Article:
Virtual Goods are a Major Source of Revenue for Social Game Developers

Developing games for social networks isn’t at all shocking in this day and age. Companies both big and small make thousands of applications and games year with a fair amount of these games and apps sharing the common goal of making money. Eric Eldon of VentureBeat recently posted details on how quickly virtual goods are becoming a serious income stream for both small self-funded teams and large companies building social games. Eldon writes,

Various estimates given to me by developers themselves and other sources peg some applications as making hundreds of thousands of dollars a month — this is money that a connected investor tells me Facebook itself isn’t even fully aware of.

Virtual goods (or micro-transactions as its known in some circles) have proven that small games and apps such as (fluff)friends, which works with the same principles of the popular 90’s Tamagotchi toys, can get users to pay for items, features and upgrades with real world money. If these micro-transactions are made by just a small portion of regularly engaged users, developers can see healthy margins.

Korean MMOs have been doing similar things for several years. Games such as RF Online, Archlord and World of Warcraft, which has over 12 million subscribers, can be played for free in Korea, and users only pay for items in the game world which improve character development and other status levels. Microsoft, Nintendo and Sony have also done their own brands of arcade and mini-games withadditional fee based, downloadable content. For example, Square Enix title Final Fantasy Crystal Chronicles: My Life As King charged small fees for additional content after the game was launched.

We’ll be tracking the growth of the virtual goods economy within social games as the space matures.

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8 Responses to “Virtual Goods are a Major Source of Revenue for Social Game Developers”

  1. Matt Mihaly says:

    Just a note Greg: WoW does not do virtual asset sales in Asia. There, one either pays a subscription (much less than the Western rate) or pays for time at a PC baang (internet cafe that exists for gamers). WoW gets its revenue, in the latter case, from the PC baang operator.

    It’s also worth noting that the pay-for-virtual-stuff model originated in the West (I pioneered it) in 1997. It arose slightly later (but independently) in South Korea and swept Asia.


  2. Matt McAllister says:

    Good post Greg. We agree — the market for virtual goods within social games is big and getting bigger. But real world money isn’t the only way to pay for these virtual goods. Gamers can also take part in ad offers to earn the virtual currency they need to play the games or pay for upgrades, etc. That’s one area where my company, Offerpal Media, really excels.

  3. Daniel James says:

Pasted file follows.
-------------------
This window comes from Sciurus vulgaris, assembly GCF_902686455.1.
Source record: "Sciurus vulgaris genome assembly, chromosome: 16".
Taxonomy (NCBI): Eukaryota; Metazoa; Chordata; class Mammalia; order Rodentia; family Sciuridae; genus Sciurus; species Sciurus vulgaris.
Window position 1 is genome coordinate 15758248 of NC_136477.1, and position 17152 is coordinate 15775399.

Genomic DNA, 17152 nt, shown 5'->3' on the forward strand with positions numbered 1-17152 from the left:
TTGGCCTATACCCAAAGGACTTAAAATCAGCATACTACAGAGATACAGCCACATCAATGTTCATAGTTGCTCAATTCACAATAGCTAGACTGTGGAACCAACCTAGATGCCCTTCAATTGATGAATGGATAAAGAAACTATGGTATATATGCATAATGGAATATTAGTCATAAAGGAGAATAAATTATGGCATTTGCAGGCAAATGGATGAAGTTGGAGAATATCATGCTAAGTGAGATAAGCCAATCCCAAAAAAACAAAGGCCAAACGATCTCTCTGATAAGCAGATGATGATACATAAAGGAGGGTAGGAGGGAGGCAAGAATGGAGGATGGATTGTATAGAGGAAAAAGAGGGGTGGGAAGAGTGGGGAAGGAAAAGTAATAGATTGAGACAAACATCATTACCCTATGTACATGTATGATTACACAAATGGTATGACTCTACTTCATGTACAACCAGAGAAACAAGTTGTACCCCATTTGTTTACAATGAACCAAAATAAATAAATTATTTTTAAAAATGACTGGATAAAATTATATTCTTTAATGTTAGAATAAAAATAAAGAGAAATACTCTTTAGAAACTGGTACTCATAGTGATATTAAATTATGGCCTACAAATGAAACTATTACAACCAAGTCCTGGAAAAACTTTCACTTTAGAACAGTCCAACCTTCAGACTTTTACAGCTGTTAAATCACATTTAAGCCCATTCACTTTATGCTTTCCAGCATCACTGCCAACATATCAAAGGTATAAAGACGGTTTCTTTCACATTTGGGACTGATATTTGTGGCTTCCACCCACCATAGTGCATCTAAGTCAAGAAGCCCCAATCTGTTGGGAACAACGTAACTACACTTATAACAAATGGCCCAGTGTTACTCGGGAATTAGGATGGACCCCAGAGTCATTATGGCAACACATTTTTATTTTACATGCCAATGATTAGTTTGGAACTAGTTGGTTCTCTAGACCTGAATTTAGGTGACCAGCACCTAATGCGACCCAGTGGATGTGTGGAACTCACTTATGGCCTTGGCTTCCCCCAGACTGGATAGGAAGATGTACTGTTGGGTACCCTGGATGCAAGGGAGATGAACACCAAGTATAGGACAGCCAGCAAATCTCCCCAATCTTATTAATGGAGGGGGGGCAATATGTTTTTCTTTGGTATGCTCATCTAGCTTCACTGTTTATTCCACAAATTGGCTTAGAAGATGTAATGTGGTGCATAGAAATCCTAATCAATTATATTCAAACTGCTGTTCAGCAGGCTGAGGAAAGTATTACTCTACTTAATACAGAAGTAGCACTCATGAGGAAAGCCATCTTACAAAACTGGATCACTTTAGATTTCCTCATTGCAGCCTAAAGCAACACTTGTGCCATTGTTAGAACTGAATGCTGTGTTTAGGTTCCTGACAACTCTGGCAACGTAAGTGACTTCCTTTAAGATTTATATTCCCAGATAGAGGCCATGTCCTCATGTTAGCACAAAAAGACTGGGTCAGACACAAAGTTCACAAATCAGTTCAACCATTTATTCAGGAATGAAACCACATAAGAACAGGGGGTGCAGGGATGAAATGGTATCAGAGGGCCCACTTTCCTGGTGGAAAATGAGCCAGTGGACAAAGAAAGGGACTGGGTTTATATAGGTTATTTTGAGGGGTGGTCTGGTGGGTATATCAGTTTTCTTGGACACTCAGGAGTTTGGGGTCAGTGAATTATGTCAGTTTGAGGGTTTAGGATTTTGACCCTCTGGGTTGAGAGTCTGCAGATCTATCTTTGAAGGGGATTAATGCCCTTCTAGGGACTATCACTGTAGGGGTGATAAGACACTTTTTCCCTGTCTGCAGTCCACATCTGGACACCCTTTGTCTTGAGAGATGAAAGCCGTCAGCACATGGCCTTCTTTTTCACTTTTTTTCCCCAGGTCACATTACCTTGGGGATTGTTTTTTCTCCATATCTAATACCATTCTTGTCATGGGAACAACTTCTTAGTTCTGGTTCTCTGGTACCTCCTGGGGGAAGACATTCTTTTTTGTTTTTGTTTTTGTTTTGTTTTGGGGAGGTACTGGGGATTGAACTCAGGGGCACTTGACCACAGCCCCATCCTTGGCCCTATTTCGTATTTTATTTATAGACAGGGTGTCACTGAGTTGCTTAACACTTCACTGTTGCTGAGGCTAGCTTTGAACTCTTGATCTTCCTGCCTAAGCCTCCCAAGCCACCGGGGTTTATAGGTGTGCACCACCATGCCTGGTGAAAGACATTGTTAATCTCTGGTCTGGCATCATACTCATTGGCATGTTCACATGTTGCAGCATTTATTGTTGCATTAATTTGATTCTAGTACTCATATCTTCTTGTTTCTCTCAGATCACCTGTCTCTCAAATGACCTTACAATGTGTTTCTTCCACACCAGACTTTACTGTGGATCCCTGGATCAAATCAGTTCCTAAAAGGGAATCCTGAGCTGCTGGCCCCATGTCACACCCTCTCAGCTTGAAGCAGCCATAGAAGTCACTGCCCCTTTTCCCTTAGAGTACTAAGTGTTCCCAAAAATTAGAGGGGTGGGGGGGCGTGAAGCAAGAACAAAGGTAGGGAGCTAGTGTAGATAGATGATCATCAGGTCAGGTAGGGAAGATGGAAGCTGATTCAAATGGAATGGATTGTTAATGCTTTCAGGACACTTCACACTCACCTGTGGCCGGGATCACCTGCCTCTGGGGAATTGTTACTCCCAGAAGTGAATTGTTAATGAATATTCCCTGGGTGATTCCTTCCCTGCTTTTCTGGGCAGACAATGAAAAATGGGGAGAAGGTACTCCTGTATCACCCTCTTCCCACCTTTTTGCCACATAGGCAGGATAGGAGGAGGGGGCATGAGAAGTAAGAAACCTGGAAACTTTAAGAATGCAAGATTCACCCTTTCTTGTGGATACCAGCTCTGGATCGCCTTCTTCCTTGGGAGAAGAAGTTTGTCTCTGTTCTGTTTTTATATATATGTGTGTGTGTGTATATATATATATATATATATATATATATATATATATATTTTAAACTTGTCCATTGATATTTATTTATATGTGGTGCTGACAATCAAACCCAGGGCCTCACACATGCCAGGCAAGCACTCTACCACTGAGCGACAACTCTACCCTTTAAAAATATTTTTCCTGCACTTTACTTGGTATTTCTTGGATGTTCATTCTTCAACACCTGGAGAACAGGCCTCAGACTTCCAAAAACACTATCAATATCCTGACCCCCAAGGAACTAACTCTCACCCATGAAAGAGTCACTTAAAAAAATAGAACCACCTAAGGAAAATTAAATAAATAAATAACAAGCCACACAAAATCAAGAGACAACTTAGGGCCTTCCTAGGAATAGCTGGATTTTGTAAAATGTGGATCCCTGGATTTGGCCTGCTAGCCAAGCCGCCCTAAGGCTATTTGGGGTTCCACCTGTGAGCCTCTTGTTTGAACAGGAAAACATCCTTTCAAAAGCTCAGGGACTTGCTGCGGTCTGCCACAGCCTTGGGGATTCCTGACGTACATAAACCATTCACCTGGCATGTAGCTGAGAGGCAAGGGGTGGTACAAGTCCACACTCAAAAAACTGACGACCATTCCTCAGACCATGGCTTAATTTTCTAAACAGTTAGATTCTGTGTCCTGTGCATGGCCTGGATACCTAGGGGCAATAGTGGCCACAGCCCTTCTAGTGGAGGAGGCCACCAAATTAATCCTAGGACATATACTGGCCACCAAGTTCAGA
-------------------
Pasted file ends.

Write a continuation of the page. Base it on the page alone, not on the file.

Sir, we have been doing this for years (since Feb 2005) with Puzzle Pirates, in the US market, and Habbo Hotel has been doing it for longer starting in Europe and going worldwide.

    Also, World of Warcaft is not a Korean MMO and uses the subscription business model, not microtransactions.

    Excellent examples of the prevalent of microtransactions in social environments in Asia would be Cyworld in Korea (I think est. $200mm+ in 2006) and Tencent’s QQ in China. Both are very big businesses built upon ubiquitous social networking/IM platforms respectively. The astonishing thing is that Facebook and Myspace have not taken the fairly simple step of building a wallet and the other supporting pieces of a virtual economy.

  4. Facebook adds more social features to ads » VentureBeat says:

    [...] speaking, these engagement ads may be worth something. Virtual goods are already starting to make more money for third-party application developers; certainly, branded goods are an area for [...]

  5. Los mejores juegos de la semana | Facebook Noticias says:

    [...] Virtual Goods are a Major Source of Revenue for Social Game Developers [...]

  6. Inside Facebook » Facebook Selling Virtual Gifts at $30-40 Million/Year Rate says:

    [...] Virtual Goods are a Major Source of Revenue for Social Game Developers [...]

  7. Robert Tolmach says:

    $35 million a year on facebook virtual gifts!

    Now, the dollars you spend to send virtual gifts can also make the world a better place.

    A new nonprofit app on facebook, Changing The Present, makes it easy. Your dollar goes to the nonprofit you choose, and the picture your friend receives shows what you helped accomplish.

    THEN: send a picture of a cupcake
    NOW: help feed a hungry child

    THEN: send a picture of lips
    NOW: help fund cleft palate surgery for a child’s smile

    THEN: send a picture of a flower
    NOW: help preserve acres of the rainforest

    You can choose from among more than a thousand $1 donation gifts from hundreds of leading nonprofits.

    Imagine the impact we can make together as this new kind of gift catches on!

    Please help spread the word.

    Here’s the app:

    And here’s the related website:

    ( Full disclosure: my company, WellGood LLC, consults to ChangingThePresent )

  8. Ahmad Blog » Virtual Goods are a Major Source of Revenue for Social Game Developers says:

    [...] very big businesses built upon ubiquitous social networking /IM platforms respectively. More:  Virtual Goods are a Major Source of Revenue for Social Game Developers Posted by: Ahmad No [...]

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